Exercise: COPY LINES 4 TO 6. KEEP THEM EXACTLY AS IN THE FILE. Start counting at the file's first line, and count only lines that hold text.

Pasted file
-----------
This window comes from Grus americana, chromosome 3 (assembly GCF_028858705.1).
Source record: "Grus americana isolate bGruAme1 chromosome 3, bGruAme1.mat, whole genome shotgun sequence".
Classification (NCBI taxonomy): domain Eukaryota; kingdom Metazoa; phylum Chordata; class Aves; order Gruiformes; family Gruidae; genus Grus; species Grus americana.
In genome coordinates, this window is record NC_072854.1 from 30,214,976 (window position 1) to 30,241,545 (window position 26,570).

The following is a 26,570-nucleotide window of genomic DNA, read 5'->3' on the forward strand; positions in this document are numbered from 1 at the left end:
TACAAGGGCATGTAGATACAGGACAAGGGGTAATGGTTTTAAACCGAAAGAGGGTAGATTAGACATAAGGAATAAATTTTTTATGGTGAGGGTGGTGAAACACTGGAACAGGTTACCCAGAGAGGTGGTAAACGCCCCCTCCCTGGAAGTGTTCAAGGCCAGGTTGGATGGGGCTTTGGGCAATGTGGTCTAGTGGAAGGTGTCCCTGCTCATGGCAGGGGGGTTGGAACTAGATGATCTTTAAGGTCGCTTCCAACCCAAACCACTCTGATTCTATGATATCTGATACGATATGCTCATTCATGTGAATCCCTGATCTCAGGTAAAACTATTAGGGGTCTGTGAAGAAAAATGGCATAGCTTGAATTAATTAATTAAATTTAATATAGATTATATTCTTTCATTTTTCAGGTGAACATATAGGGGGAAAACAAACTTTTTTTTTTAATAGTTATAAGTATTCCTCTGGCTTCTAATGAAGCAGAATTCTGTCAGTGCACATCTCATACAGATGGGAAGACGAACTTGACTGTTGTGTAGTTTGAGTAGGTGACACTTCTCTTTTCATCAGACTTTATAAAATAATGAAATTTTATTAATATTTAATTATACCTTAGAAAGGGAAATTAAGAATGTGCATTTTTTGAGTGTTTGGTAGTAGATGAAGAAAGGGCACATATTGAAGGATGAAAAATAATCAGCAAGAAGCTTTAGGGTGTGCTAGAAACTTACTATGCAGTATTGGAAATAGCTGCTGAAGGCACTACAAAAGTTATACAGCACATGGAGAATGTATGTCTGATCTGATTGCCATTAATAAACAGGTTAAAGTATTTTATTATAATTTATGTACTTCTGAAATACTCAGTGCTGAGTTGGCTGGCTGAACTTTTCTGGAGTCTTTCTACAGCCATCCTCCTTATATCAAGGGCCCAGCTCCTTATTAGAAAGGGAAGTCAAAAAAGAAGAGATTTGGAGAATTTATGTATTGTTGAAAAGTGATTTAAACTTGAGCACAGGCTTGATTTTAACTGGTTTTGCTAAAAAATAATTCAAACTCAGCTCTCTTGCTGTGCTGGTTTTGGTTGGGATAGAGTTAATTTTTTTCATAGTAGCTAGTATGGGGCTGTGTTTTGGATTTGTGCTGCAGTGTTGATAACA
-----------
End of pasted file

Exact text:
In genome coordinates, this window is record NC_072854.1 from 30,214,976 (window position 1) to 30,241,545 (window position 26,570).

The following is a 26,570-nucleotide window of genomic DNA, read 5'->3' on the forward strand; positions in this document are numbered from 1 at the left end:
TACAAGGGCATGTAGATACAGGACAAGGGGTAATGGTTTTAAACCGAAAGAGGGTAGATTAGACATAAGGAATAAATTTTTTATGGTGAGGGTGGTGAAACACTGGAACAGGTTACCCAGAGAGGTGGTAAACGCCCCCTCCCTGGAAGTGTTCAAGGCCAGGTTGGATGGGGCTTTGGGCAATGTGGTCTAGTGGAAGGTGTCCCTGCTCATGGCAGGGGGGTTGGAACTAGATGATCTTTAAGGTCGCTTCCAACCCAAACCACTCTGATTCTATGATATCTGATACGATATGCTCATTCATGTGAATCCCTGATCTCAGGTAAAACTATTAGGGGTCTGTGAAGAAAAATGGCATAGCTTGAATTAATTAATTAAATTTAATATAGATTATATTCTTTCATTTTTCAGGTGAACATATAGGGGGAAAACAAACTTTTTTTTTTAATAGTTATAAGTATTCCTCTGGCTTCTAATGAAGCAGAATTCTGTCAGTGCACATCTCATACAGATGGGAAGACGAACTTGACTGTTGTGTAGTTTGAGTAGGTGACACTTCTCTTTTCATCAGACTTTATAAAATAATGAAATTTTATTAATATTTAATTATACCTTAGAAAGGGAAATTAAGAATGTGCATTTTTTGAGTGTTTGGTAGTAGATGAAGAAAGGGCACATATTGAAGGATGAAAAATAATCAGCAAGAAGCTTTAGGGTGTGCTAGAAACTTACTATGCAGTATTGGAAATAGCTGCTGAAGGCACTACAAAAGTTATACAGCACATGGAGAATGTATGTCTGATCTGATTGCCATTAATAAACAGGTTAAAGTATTTTATTATAATTTATGTACTTCTGAAATACTCAGTGCTGAGTTGGCTGGCTGAACTTTTCTGGAGTCTTTCTACAGCCATCCTCCTTATATCAAGGGCCCAGCTCCTTATTAGAAAGGGAAGTCAAAAAAGAAGAGATTTGGAGAATTTATGTATTGTTGAAAAGTGATTTAAACTTGAGCACAGGCTTGATTTTAACTGGTTTTGCTAAAAAATAATTCAAACTCAGCTCTCTTGCTGTGCTGGTTTTGGTTGGGATAGAGTTAATTTTTTTCATAGTAGCTAGTATGGGGCTGTGTTTTGGATTTGTGCTGCAGTGTTGATAACA